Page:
Denys Withers died in 1958 at the age of 49.  The report in the local paper stated that he had joined the firm in 1926, become Secretary in 1934, made a director in 1936 and later became Chairman and Managing Director. 

The later times of Thomas Withers
Joseph Thomas Withers, the successor to the Thomas Withers firm, died at the end of September 1927.
According to Margaret Lincoln the Thomas Withers & Son business was bought by John Izon Chesshire, in 1943. I have a photocopy of a four page catalogue from this period and the directors are listed as  W Hall-Keys, J. Izon Chesshire, J. Richard Siddons, Howard S. Siddons, and J. Ready Simcox. The word Thomas in  the name of the firm is underlined so as to distinguish it from Samuel Withers & Co. The second page has a picture of the SANDWELL security safe and then a price list for all the different sizes which could be supplied. The third page is headed “Strong room  Doors and frames”, has a picture of a door and a price list for different sized doors. The back page has a long list businesses and organizations using Thomas Withers & Sons safes starting with HM Government - War Office, Air Ministry, Royal Air Force, Office of Works, Army and Navy Canteen Board and Woolwich Royal Arsenal.
Finally the West Bromwich Mail of Tues April 3 1973 carried a lengthy piece on Thomas Withers & Son which reads as follows:

by Edward Stephens


As old craftsmen retire, there is a shortage, it seems, of youngsters prepared to undergo the five year apprenticeship needed to learn the arts and skills of safemaking.

Nevertheless for one West Bromwich company which specializes in making safes and strongroom doors business is booming. Thomas Withers Security Equipment Ltd of Sandwell Road was founded in 1855 and has been going strong ever since. This small private firm employs 30 men - all highly skilled in their own particular field. Many of them have been with the company for over 20 years, and only recently two men retired after completing more than 50 years of service. Following the present trend, however, the firm has only one apprentice. Managing director, Miss Joan E Russell, said the men worked as one large family, and everyone was on first name terms.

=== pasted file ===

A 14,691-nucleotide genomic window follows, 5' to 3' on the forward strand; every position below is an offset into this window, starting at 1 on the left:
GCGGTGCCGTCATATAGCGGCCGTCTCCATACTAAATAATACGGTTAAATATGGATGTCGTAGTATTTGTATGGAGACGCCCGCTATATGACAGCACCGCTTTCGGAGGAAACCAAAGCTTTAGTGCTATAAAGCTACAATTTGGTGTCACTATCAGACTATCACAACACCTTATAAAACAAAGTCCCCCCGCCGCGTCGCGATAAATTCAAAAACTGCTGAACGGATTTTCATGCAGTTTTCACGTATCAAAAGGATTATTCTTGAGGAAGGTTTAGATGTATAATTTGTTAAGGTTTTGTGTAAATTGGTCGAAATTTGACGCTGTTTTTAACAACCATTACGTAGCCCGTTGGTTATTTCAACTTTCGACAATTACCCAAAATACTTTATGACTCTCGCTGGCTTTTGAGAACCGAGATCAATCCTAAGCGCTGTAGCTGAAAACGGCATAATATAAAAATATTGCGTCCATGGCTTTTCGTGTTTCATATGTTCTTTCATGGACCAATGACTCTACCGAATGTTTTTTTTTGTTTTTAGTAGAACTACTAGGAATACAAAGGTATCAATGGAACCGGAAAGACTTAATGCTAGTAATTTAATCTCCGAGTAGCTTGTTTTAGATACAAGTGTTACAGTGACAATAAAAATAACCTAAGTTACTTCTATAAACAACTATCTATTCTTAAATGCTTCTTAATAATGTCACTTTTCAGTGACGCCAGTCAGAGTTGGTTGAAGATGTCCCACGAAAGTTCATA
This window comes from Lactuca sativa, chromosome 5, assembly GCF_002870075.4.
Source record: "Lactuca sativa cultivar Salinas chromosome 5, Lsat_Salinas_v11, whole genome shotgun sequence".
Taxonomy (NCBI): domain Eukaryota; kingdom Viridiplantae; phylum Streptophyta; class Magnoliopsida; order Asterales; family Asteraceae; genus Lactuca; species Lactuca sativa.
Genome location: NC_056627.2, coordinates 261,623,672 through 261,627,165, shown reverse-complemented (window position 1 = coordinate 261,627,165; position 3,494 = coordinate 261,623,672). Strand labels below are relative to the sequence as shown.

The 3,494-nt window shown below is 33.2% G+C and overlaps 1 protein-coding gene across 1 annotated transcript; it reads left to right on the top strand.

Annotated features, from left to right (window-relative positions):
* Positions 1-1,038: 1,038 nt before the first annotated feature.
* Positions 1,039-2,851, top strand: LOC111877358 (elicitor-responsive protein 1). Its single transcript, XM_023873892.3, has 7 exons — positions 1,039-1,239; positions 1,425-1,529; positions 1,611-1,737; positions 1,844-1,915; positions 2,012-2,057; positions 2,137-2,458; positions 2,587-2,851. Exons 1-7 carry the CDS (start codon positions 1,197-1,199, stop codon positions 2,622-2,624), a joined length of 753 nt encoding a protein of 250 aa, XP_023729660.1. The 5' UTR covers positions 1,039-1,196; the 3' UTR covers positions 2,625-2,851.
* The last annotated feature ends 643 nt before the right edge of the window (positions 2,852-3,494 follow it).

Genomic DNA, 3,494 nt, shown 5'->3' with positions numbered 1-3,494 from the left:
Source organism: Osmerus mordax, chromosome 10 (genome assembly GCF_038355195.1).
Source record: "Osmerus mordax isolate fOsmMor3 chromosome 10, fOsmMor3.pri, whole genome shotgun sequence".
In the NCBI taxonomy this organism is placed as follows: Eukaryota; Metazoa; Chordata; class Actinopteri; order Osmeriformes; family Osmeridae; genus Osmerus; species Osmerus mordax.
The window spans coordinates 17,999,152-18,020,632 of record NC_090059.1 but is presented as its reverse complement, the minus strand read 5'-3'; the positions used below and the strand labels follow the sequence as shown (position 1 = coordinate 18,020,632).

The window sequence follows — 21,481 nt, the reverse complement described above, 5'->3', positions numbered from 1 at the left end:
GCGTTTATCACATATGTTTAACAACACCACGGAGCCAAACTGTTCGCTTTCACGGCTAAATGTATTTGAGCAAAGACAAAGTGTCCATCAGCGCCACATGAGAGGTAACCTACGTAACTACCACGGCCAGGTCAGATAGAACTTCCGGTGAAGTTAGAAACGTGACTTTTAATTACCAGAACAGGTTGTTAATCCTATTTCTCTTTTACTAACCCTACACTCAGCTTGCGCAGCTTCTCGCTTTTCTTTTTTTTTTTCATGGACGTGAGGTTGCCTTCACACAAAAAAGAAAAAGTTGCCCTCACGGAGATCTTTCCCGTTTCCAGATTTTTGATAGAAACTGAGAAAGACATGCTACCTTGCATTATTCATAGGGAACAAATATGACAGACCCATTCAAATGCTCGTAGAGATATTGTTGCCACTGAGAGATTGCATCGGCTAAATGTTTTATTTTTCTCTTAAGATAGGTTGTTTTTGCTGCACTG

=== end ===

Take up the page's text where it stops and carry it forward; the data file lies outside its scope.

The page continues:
The products made vary from small wall safes at around 11 pounds, to anti explosive strong room doors and frames at 400 pounds. Orders come from all over the world and at the moment there is a 16 week waiting list for a Withers safe. The safes are made from mild steel and the company has its own locksmiths. The majority of them are key locks, but Miss Russell said the trend of combination locks seemed to be growing all the time.
Situated in one of the old parts of the borough the company is at present thinking of expanding. Miss Russell said they had already applied for permission to extend one of their workshops, but no decision had yet been received. If permission was received it was likely they would be taking on more staff. Although she admitted it was extremely difficult to find experienced men. There were also problems with finding apprentices and there were already some vacancies for school leavers wanting to learn the trade.
Because the men are such a close knit community, there has never been any strike or wages dispute with the employees.
The company used to make the foundation bodies for tabernacles for Roman Catholic churches. Miss Russell said this too was a very skilled job, but their specialists in this field had now retired. At one time, however, it was major part of the business. The basic shape of the tabernacle would be made in heavy steel at West Bromwich.  It was then  sent away to be covered in gold or silver and decorated in jewels. Their bread and butter lines were small to medium size safes for domestic use.
Miss Russell said it was surprising how many private individuals now bought safes.
"Perhaps it is something to do with the tremendous increases in crime in recent years" she said.
Miss Russell, who has been with the company for more than 40 years, started a junior clerk. She became secretary and later reached her present position of managing director. The only other executive of the firm is Mr Claude Potter, the Company chairman.

This Samuel Withers safe is built into the cellars of the former Bilston Town Hall (which is currently, 2008) undergoing complete restoration. 

The Town Hall was built in 1873 with additions in 1880.  This safe seems to date from that period.